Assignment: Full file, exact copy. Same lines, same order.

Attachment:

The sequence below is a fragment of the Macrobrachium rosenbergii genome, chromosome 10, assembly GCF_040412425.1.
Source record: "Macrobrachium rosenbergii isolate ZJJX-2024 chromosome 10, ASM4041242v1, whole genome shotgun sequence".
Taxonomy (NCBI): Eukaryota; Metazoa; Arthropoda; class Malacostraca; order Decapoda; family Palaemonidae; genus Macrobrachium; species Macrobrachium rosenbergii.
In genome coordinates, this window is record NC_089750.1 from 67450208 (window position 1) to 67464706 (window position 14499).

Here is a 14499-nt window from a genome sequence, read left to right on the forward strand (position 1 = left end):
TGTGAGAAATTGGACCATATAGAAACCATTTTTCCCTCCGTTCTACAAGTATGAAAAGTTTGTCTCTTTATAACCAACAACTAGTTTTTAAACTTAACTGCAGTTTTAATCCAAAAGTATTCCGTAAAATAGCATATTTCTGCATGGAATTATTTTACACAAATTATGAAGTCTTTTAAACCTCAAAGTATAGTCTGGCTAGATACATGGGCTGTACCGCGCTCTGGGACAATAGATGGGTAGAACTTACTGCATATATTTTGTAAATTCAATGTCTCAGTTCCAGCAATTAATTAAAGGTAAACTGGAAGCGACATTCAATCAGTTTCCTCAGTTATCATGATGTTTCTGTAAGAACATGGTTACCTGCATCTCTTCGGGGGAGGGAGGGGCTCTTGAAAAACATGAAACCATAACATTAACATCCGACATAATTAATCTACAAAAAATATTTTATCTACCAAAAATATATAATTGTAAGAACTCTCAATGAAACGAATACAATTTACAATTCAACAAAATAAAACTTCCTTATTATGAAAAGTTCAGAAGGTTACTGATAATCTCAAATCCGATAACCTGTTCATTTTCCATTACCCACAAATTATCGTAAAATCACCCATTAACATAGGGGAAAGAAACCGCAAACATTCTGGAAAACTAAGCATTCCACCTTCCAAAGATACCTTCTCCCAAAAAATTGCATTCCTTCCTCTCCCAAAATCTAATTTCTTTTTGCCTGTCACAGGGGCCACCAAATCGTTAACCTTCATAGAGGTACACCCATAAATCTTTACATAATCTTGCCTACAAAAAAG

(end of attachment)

The sequence below is a fragment of the Macrobrachium rosenbergii genome, chromosome 10, assembly GCF_040412425.1.
Source record: "Macrobrachium rosenbergii isolate ZJJX-2024 chromosome 10, ASM4041242v1, whole genome shotgun sequence".
Taxonomy (NCBI): Eukaryota; Metazoa; Arthropoda; class Malacostraca; order Decapoda; family Palaemonidae; genus Macrobrachium; species Macrobrachium rosenbergii.
In genome coordinates, this window is record NC_089750.1 from 67450208 (window position 1) to 67464706 (window position 14499).

Here is a 14499-nt window from a genome sequence, read left to right on the forward strand (position 1 = left end):
TGTGAGAAATTGGACCATATAGAAACCATTTTTCCCTCCGTTCTACAAGTATGAAAAGTTTGTCTCTTTATAACCAACAACTAGTTTTTAAACTTAACTGCAGTTTTAATCCAAAAGTATTCCGTAAAATAGCATATTTCTGCATGGAATTATTTTACACAAATTATGAAGTCTTTTAAACCTCAAAGTATAGTCTGGCTAGATACATGGGCTGTACCGCGCTCTGGGACAATAGATGGGTAGAACTTACTGCATATATTTTGTAAATTCAATGTCTCAGTTCCAGCAATTAATTAAAGGTAAACTGGAAGCGACATTCAATCAGTTTCCTCAGTTATCATGATGTTTCTGTAAGAACATGGTTACCTGCATCTCTTCGGGGGAGGGAGGGGCTCTTGAAAAACATGAAACCATAACATTAACATCCGACATAATTAATCTACAAAAAATATTTTATCTACCAAAAATATATAATTGTAAGAACTCTCAATGAAACGAATACAATTTACAATTCAACAAAATAAAACTTCCTTATTATGAAAAGTTCAGAAGGTTACTGATAATCTCAAATCCGATAACCTGTTCATTTTCCATTACCCACAAATTATCGTAAAATCACCCATTAACATAGGGGAAAGAAACCGCAAACATTCTGGAAAACTAAGCATTCCACCTTCCAAAGATACCTTCTCCCAAAAAATTGCATTCCTTCCTCTCCCAAAATCTAATTTCTTTTTGCCTGTCACAGGGGCCACCAAATCGTTAACCTTCATAGAGGTACACCCATAAATCTTTACATAATCTTGCCTACAAAAAAG